"How did we get to the point where we have 100-year-old pipes in the first place?" Eshmont asked. "I'd like to see him focus on the consumer a little bit more."
Butler said BGE will keep up the faster pace of infrastructure work underway. He also wants the company to communicate better during outages so people can plan.
But he thinks BGE has made strides. Last year, customer satisfaction scores in surveys conducted for the company were the highest they'd been since at least 2001, BGE said. In five years, according to the company, BGE rose from the bottom quarter of about 20 peer companies to the top quarter.
BGE's satisfaction scores also improved last year in a separate, publicly released survey by market research firm J.D. Power.
But BGE ranked about average in electric residential customer satisfaction among large utilities in the Northeast and Mid-Atlantic, according to J.D. Power. BGE was modestly below average among that group for residential gas customer satisfaction. And most of the dozens of large and midsize utilities nationwide whose customers J.D. Power surveyed had higher scores.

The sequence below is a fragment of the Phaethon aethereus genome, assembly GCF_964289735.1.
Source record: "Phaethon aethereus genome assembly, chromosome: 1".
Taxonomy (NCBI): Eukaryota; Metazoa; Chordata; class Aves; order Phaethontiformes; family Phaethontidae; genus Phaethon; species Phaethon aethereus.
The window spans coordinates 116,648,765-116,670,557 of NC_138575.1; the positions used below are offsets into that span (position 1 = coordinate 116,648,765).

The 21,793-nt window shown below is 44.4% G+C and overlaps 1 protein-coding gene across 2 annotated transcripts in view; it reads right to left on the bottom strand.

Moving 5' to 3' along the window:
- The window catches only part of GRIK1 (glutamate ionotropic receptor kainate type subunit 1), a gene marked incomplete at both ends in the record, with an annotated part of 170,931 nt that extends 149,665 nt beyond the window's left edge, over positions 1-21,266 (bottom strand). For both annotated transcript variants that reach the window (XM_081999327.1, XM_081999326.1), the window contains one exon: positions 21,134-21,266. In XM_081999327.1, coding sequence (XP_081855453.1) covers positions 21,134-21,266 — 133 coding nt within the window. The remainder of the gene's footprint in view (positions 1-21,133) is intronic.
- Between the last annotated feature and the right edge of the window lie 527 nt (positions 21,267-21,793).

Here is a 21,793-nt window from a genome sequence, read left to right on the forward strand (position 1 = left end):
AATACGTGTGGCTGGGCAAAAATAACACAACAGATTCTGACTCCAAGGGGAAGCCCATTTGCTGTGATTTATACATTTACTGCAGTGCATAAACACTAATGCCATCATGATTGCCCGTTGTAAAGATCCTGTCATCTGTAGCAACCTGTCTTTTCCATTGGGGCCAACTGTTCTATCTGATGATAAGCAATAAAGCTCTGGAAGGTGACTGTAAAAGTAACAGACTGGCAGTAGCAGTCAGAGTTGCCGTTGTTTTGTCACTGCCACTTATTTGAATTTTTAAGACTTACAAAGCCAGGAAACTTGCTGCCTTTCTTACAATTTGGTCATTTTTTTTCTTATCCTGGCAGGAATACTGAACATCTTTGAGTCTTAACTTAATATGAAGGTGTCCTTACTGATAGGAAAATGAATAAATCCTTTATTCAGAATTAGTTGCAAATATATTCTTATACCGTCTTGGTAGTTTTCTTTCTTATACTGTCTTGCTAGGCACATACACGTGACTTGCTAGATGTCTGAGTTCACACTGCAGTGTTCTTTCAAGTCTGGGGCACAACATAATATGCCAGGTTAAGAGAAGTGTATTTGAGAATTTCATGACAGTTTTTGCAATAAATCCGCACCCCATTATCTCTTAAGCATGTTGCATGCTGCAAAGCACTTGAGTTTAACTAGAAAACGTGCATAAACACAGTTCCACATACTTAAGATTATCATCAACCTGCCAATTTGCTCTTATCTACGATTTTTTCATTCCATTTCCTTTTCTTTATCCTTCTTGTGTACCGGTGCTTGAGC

BGE's research manager, Claude Lijoi, said it's tricky to compare utilities broadly because some regions are newer with young infrastructure or have fewer trees for storms to knock into power lines. The surveys also are conducted differently, online for J.D. Power and by telephone for BGE.
For now, Butler is just settling in. On Monday, he was packing for his move to the CEO's corner office.
Waiting to go were family photos, a Greater Baltimore Urban League report and framed art of golf clubs — the latter a reminder of the game he loves but hasn't played much in the past few hectic years. It wasn't as if, he said with a chuckle, he would carve hours out of his weekend for a round when his family already had given up so much time with him.
Von Hoene said the way Butler treats others, from family to friends to entry-level employees, is part of his appeal as a leader.
"He's one of the best people I know," Von Hoene said. "We want that in the company."